The Kepler satellite provides a unique window into stellar temporal variability by observing a wide variety of stars with multi-year, near-continuous, high precision, optical photometric time series. While most Kepler targets are faint stars with poorly known physical properties, many unexpected discoveries should result from a long photometric survey of such a large area of sky. During our Kepler Guest Observer programs that monitored late-type stars for starspot and flaring variability, we discovered a previously unknown dwarf nova that lies within a few arcseconds of the mid-G dwarf star KIC 5438845. This dwarf nova underwent nine outbursts over a 4 year time span. The two largest outbursts lasted similar to 17-18 days and show strong modulations with a 110.8 minute period and a declining amplitude during the outburst decay phase. These properties are characteristic of an SU UMa-type cataclysmic variable. By analogy with other dwarf nova light curves, we associate the 110.8 minute (1.847 hr) period with the superhump period, close to but slightly longer than the orbital period of the binary. No precursor outbursts are seen before the super-outbursts and the overall super-outburst morphology corresponds to Osaki & Meyer "Case B" outbursts, which are initiated when the outer edge of the disk reaches the tidal truncation radius. "Case B" outbursts are rare within the Kepler light curves of dwarf novae. The dwarf nova is undergoing relatively slow mass transfer, as evidenced by the long intervals between outbursts, but the mass transfer rate appears to be steady, because the smaller "normal" outbursts show a strong correlation between the integrated outburst energy and the elapsed time since the previous outburst. At super-outburst maximum the system was at V similar to 18, but in quiescence it is fainter than V similar to 22, which will make any detailed quiescent follow-up of this system difficult.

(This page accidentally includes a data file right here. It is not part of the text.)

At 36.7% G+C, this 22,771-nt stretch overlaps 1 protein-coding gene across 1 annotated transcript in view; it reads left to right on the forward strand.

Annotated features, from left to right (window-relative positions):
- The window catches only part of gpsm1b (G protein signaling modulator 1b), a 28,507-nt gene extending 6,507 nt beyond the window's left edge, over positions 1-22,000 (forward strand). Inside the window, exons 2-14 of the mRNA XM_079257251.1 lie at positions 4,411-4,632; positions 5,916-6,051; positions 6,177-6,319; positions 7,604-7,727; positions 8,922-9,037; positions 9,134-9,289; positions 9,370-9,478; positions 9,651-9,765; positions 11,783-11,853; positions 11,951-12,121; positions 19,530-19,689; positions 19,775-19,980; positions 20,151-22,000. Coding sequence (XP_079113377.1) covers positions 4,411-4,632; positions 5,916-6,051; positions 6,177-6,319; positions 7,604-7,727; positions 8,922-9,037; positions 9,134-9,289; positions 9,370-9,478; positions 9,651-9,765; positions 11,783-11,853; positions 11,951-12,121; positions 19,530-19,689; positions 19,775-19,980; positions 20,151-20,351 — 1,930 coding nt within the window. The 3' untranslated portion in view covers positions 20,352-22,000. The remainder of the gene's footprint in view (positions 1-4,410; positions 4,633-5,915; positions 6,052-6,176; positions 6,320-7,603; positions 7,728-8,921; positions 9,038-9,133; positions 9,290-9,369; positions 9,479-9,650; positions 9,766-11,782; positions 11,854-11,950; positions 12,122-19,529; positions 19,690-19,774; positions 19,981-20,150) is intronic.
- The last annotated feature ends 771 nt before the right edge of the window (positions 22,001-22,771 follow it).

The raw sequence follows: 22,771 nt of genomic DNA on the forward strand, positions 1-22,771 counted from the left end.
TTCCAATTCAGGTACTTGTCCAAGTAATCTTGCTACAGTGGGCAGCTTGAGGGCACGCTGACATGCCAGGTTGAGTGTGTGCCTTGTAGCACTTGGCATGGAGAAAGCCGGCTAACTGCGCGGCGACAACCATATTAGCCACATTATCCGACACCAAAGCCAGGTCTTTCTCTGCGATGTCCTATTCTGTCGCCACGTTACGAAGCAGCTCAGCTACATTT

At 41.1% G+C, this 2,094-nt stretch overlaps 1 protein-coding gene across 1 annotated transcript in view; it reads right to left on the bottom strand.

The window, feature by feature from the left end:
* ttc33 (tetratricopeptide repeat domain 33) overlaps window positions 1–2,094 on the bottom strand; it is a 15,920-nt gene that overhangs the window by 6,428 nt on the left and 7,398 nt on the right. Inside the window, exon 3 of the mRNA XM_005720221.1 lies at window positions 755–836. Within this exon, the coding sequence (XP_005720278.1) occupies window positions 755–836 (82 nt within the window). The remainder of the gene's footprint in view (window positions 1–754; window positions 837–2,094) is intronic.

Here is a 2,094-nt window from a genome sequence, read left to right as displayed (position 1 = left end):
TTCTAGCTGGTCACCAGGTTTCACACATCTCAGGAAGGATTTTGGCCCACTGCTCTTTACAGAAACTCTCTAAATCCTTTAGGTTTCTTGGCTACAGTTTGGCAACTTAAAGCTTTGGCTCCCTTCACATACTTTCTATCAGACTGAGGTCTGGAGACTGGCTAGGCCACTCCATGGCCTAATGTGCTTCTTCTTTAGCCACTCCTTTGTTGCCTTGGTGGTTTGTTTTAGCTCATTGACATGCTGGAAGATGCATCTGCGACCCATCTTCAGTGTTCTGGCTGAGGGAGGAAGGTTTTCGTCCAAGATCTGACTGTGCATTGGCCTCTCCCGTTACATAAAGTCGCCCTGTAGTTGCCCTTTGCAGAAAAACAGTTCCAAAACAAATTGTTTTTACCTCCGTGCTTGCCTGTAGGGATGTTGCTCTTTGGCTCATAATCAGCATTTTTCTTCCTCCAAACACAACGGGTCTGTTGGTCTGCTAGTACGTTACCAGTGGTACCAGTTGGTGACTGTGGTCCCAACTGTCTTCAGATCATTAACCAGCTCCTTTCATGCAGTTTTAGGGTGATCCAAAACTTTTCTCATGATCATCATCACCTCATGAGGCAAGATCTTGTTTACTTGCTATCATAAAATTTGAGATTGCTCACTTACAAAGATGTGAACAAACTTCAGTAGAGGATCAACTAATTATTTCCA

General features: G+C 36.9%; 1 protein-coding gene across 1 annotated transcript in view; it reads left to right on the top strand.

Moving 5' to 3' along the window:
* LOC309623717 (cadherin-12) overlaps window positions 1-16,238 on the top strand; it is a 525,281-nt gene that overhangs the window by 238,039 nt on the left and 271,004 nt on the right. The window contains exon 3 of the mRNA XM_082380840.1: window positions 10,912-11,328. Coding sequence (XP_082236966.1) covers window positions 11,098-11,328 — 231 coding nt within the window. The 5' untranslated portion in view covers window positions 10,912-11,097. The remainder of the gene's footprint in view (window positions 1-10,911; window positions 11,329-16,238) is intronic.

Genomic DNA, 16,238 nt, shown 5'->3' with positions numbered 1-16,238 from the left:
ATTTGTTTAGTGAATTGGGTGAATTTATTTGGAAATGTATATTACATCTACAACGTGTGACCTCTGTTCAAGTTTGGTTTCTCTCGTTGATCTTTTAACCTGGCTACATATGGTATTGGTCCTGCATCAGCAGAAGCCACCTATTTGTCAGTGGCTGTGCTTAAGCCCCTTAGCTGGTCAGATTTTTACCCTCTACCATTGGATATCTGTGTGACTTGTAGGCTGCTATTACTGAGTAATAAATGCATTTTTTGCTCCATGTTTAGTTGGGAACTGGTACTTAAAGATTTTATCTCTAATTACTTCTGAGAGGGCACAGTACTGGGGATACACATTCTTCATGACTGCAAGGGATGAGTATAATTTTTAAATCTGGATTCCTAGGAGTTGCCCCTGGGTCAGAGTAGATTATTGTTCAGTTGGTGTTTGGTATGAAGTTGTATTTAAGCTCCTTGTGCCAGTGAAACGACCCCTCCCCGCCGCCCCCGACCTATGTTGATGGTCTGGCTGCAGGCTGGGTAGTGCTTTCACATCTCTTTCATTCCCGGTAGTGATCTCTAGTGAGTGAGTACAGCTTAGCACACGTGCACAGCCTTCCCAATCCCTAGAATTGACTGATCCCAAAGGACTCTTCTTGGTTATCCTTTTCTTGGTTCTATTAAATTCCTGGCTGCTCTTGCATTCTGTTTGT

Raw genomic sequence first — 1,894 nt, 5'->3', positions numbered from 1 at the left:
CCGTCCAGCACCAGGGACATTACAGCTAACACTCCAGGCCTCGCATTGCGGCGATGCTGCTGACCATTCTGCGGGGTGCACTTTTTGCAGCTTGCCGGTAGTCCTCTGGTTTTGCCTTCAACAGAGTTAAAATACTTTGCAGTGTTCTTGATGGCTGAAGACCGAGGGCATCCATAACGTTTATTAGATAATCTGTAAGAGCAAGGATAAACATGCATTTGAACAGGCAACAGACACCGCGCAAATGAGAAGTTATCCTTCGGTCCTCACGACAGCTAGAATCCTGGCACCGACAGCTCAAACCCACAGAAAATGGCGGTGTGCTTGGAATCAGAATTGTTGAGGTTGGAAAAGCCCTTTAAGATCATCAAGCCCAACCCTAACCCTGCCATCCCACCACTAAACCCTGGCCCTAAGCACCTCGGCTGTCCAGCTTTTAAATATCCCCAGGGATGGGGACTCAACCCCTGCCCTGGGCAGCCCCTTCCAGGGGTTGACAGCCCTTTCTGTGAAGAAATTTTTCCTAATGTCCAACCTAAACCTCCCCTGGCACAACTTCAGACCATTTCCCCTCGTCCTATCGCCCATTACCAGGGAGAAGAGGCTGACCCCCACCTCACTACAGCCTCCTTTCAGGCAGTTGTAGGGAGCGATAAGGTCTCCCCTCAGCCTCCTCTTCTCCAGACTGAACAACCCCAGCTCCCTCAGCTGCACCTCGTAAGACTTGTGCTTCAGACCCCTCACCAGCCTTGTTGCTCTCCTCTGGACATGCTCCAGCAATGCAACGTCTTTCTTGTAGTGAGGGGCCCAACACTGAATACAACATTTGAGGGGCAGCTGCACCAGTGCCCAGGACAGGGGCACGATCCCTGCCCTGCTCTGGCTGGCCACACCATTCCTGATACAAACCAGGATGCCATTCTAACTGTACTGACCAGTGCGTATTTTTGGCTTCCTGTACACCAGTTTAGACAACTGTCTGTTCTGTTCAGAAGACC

2015. Vol. 149, no 2, 67